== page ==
Wondering Where Death Went
By Sean Akerman
Ten years ago today I was in Paris for the first and
only time, and you were not there. Your face was none
among the people I saw at Gard de Nord, though all
I have of you is this sepia photo, your collar up, your
mustache well trimmed, your eyes between two deaths,
as if you got to tell the world what it was. And you did,
Rilke. The Great War made it so your Paris flat and your
belongings were auctioned off, and then it wasn’t long
before the leukemia through which your eyes were
said to stay open. Were you still at the sanatorium I’d
tell you that the surround is still without mercy, that is,
if you don’t bow down, your doppleganger Malte would
feel more or less the same, watching girls bleed out from
their noses on the bus, walking through cemeteries at
night, wondering where death went, its groan a
whisper – in your time – and, now, actually, a beep, its
particulars sent back to Silicon Valley for analysis. I don’t
imagine we’d drink, so perhaps we’d walk, but you wouldn’t
say much. It would have to be November, for the flora
would have to be lost, the wind bothering your gaunt torso.
And if we were feeling tight, I’d say that you gave me
no consolation other than a frame, the inexplicable
desire to live in sparse rooms in crowded cities, a way
to study wind, and an attention to masks. Whenever
I am dragged back to obligation I seem to be leaving you.
Sidling On Ghost Worship
By Sean Akerman
You stopped accepting the miracle of the Verrazano when smoke churled its scent to Morningside Heights. Entrapment in iron made you think of your first bath, but you didn’t want to. Later, you turned down the radio. A David Brinkley type was about to say how radicalization happened. Another day you would have bent toward the stories the way you can still bend toward the window pane. Static can be finely wrought, creased even. The greatest and weakest arguments for kismet have been composed by you.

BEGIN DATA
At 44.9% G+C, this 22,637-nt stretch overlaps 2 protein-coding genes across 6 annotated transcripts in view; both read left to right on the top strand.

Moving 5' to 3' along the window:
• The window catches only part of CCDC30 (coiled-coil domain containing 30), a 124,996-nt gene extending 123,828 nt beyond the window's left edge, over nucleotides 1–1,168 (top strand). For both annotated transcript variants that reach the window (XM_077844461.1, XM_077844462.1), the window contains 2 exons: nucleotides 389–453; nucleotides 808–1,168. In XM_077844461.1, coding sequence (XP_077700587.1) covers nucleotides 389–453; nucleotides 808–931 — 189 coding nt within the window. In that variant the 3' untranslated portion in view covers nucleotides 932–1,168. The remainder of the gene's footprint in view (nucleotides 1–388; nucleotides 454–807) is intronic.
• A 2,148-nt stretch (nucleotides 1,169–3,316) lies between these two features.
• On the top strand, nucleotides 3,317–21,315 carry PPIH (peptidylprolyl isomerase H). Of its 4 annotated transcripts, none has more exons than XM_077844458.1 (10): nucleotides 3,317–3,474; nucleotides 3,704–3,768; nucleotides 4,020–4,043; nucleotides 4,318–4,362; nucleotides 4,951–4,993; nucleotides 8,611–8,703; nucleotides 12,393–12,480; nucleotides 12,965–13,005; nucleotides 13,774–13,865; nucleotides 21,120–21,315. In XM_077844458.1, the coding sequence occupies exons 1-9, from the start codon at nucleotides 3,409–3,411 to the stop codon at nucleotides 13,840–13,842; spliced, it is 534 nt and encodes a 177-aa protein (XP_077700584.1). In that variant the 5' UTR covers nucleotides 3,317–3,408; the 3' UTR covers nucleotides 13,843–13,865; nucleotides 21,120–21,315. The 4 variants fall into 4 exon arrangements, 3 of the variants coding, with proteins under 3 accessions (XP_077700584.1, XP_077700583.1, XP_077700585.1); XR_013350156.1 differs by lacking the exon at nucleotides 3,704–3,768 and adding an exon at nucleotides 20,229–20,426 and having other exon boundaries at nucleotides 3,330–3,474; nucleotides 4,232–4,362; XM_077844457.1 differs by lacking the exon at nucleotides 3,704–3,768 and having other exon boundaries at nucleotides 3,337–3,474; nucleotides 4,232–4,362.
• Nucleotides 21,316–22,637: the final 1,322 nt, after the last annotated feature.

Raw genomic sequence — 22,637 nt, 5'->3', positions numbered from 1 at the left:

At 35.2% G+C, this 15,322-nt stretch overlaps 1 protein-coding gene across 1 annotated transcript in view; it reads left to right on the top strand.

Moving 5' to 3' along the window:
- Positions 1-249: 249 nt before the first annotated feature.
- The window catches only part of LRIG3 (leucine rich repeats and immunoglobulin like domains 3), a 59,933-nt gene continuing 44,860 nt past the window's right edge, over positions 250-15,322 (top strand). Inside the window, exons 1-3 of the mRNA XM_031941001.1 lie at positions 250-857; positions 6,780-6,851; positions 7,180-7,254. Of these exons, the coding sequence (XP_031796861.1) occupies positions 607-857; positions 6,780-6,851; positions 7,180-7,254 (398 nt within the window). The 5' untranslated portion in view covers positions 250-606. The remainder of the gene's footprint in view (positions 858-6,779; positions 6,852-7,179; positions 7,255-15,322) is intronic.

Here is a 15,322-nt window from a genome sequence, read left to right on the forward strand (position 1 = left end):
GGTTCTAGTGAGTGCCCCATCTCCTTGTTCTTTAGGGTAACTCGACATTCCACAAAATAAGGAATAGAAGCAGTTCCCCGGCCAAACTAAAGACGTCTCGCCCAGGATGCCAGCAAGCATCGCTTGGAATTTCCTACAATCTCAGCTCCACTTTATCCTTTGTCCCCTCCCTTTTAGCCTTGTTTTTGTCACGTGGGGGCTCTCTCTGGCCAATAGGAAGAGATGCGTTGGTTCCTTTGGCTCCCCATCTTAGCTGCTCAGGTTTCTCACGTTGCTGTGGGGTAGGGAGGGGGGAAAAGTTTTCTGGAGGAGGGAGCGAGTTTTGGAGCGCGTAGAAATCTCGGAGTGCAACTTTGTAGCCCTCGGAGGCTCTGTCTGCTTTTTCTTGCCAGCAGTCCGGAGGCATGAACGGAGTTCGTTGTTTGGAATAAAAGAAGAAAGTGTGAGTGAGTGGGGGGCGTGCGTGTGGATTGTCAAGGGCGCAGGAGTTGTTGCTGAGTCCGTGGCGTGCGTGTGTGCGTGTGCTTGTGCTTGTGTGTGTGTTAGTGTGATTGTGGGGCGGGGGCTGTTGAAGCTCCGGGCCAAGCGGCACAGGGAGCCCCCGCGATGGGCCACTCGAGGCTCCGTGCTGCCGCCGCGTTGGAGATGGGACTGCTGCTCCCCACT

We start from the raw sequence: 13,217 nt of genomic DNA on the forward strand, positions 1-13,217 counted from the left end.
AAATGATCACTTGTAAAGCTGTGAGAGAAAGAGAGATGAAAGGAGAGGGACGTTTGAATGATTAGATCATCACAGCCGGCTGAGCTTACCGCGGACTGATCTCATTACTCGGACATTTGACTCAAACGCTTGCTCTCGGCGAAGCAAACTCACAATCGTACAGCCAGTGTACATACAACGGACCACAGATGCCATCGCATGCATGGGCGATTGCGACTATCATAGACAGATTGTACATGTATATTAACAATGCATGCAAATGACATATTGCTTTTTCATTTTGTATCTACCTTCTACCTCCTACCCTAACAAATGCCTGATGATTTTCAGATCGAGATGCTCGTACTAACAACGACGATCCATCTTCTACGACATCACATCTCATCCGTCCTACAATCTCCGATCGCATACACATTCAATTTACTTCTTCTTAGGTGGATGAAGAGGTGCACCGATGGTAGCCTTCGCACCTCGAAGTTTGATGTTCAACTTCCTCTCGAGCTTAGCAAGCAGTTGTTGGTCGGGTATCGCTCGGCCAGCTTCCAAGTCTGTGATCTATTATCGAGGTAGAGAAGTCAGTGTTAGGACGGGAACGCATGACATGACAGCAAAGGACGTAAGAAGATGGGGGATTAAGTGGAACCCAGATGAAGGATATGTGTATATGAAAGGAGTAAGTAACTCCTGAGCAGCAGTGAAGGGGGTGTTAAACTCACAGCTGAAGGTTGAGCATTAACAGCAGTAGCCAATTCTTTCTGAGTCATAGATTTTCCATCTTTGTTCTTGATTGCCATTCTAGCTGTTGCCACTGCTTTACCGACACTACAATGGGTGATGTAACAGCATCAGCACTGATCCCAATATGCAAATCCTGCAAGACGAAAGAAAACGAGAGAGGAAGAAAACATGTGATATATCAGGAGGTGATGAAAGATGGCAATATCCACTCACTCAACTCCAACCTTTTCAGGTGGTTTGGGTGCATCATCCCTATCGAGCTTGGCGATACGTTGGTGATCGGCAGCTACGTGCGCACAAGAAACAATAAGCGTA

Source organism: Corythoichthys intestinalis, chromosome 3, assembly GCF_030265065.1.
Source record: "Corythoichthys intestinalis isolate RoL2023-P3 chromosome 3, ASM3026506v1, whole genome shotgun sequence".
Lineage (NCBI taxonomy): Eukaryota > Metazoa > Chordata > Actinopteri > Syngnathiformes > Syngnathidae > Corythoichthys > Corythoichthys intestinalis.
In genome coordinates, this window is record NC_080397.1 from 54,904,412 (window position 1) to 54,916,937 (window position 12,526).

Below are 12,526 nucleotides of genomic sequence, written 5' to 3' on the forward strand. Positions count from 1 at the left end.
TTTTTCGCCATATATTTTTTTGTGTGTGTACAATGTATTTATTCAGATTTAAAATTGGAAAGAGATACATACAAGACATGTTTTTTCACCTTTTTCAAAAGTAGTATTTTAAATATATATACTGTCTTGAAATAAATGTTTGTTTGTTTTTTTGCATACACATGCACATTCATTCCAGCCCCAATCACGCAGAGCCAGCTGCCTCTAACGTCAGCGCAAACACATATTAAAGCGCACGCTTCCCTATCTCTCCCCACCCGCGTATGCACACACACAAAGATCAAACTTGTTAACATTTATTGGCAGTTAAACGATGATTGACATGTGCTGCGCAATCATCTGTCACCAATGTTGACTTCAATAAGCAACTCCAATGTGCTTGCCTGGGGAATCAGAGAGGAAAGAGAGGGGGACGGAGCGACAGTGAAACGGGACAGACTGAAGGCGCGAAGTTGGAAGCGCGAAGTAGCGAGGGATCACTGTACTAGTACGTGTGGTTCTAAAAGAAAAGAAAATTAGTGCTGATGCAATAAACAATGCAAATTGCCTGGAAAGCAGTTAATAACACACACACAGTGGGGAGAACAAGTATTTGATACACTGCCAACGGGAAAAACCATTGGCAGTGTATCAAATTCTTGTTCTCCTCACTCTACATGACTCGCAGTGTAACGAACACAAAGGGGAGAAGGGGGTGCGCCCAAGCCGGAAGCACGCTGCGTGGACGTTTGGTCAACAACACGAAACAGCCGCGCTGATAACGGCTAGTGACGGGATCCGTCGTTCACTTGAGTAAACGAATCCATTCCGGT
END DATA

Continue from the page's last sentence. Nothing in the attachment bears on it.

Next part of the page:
If you could conjure a mirage, eaves would act as chutes from two towers, ferrying them back. The actual count of the day would be zero, made with the same amazement of a hand blotting out of the sun’s corona. Another dream saw calendars unscathed, no anniversary shamefully written in script. Tuesday bloody Tuesday. A moon on a nightscape chokes now. It doesn’t belong that near. You never cease to perspire. Once you thought the reply to a tumult was your life’s three-fold split: before, after, and never. Now with a machete you’re poised to obliterate the very moment you started to resemble yourself.
By Sean Akerman
The future is happening at the Boston gun show,
a gradual unfolding of commerce and violence,
no background check required. Diesel and sulfur
trace the parking lot, to have and to hold,
pulses padding the air space between barn-red
radio tower blinks, near. And not far off, an
alfalfa farm dies before the city limits, the silo vanishing
if you placed one hand just so. The country
recedes and swallows itself down I-95, bloating
so that it can only call out like that once broken wrist
twinging in damp, fall air. Their theme is the pursuit
of stolen largesse. Without malice they gather
truckside to drive past the city line where the world
turns square and red, splayed like a shot-at flock.
Sean Akerman grew up in rural Maine and moved to New York City in 2006, where he earned a PhD in social and personality psychology. He has taught at Hunter College, Sarah Lawrence College, and Bennington College. In 2015, he moved to the North Woods, where he writes and edits full time. His poetry and prose have appeared in Main Street Rag, Delivered Magazine and Theory & Psychology, among other locations.